Come on Carwyn..."He who dares wins"

    (With apologies to Del Boy)

  • Comment number 2.

    I think the story you're referring to is "The Reluctant Dragon", which I enjoyed a lot when I was a kid. I hadn't thought of it as a metaphor for Welsh politics before.

    If the Lib Dems fortunes in Wales in any way mirror what's been happening to them in England, they might not actually win enough seats to offer Labour a realistic choice. I'm not sure what policies there are that Plaid and the Tories agree on, other than a shared dislike of Labour and a desire to cull badgers, but it could happen...

  • Comment number 3.

    Dear Madam,

    Dragons & Knights in a tale of chivalry, perhaps you should remain in the early learning area of your public library. As the way the world was won may upset your pretty little head and we would not want that to happen now would we.

  • Comment number 4.

    At 21:58pm on 21st Mar 2011, Swindon Addick wrote:

    “...... I'm not sure what policies there are that Plaid and the Tories agree on...”

    They probably both agree that they would like their own leader to be First Minister. Though, realistically I don’t see Nick B getting a go at it. I can’t see Plaid agreeing to serve under a Tory (“Plaid won’t join a Tory led coalition” was the line last time I believe) but the Tories just might serve under a Plaid Cymru leader to get their hands on government. That would be a tremendous coup for them.

  • Comment number 5.

    If the tories join a coalition with Plaid they are dead, if they join a coalition under plaid they are dead and buried.

  • Comment number 6.

    At 23:41pm on 21st Mar 2011, Nospin wrote:

    “If the tories join a coalition with Plaid they are dead, if they join a coalition under plaid they are dead and buried.”

    Nevertheless, they were willing to do it last time, irrespective of your opinion.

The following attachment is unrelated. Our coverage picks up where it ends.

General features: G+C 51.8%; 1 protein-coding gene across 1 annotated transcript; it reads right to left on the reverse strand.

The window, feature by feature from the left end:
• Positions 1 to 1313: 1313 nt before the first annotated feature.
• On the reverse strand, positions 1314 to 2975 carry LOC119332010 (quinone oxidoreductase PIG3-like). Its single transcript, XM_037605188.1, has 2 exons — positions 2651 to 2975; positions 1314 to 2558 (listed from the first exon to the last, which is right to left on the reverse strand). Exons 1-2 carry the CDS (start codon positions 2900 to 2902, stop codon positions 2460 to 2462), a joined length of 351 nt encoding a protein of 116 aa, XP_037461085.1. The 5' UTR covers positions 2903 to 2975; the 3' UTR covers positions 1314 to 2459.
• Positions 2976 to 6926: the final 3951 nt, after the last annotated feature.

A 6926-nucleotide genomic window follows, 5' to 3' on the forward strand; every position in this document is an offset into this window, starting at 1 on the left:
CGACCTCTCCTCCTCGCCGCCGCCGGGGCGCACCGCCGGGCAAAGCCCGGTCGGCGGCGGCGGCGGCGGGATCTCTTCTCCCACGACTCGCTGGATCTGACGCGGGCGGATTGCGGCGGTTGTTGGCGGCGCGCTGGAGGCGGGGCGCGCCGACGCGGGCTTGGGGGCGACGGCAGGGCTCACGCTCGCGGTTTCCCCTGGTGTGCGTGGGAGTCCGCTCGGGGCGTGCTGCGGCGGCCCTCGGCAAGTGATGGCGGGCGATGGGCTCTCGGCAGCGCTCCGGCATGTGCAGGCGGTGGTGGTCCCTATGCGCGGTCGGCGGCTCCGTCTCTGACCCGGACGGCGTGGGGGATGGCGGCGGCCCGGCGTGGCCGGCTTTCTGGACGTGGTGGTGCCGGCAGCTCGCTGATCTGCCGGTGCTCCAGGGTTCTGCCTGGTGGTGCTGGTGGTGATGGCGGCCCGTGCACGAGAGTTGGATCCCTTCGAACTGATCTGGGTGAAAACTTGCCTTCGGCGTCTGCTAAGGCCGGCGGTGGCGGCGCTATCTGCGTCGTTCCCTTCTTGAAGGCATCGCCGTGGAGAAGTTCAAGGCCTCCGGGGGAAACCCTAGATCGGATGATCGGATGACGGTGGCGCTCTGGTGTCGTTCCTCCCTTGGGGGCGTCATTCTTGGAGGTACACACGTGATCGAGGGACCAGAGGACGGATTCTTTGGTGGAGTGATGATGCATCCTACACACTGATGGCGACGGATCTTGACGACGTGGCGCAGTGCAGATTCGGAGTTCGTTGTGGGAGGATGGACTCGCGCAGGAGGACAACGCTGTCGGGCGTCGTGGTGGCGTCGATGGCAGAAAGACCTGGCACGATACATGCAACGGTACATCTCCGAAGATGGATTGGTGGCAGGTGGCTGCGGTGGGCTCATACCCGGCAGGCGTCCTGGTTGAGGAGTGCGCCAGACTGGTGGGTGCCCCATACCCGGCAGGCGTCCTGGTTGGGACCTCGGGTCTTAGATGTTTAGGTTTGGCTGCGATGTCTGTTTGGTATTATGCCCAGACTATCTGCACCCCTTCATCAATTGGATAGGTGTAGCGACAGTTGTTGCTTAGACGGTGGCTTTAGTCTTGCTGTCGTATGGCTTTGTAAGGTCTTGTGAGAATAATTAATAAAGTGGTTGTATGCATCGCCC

• Comment number 7.

    To describe the four political leaders as "... four Welsh dragons" reminded me of Penman's book "Here Be Dragons" in which Llewelyn was without a doubt a dragon ...

    ... on reflection, Betsan could have better described them as Mock Turtle's, possibly dancing to a Lobster Quadrille. Might Betsan entitle her memoirs "Betsan's Adventures in Wonderland" .......

    If the Conservatives even voiced the prospect of getting into bed with Plaid Cymru it would confirm to voters that Wales politics has reached the cynical point of no-return. The Plaid intention is to separate Wales from the Union ...... I do not remember the Conservative Party ever voicing such an objective.

  • Comment number 8.

    Yet the Rainbow coalition deal was drawn up, with the Conservatives joining a Plaid led cabinet. Talks were very well advanced when the Liberal Democrats had their little wobble. So its conceivable but not very likely it could happen again.

  • Comment number 9.

    Well Mr. Thomas, if the Conservatives joined with Plaid I will look for another place to lodge my vote.

    Betysan wrote above ...

    In other words, the boy works out that it's not how you get there that's important. It's what you're left with at the end that really matters.

    ... I disagree with the boy, how you do it is very important, it is about ethics and morality ...... it is important the truth is told at every step of the political way; and the reality is, Plaid has no natural partners in Wales politics, its aims are at odds with every other party.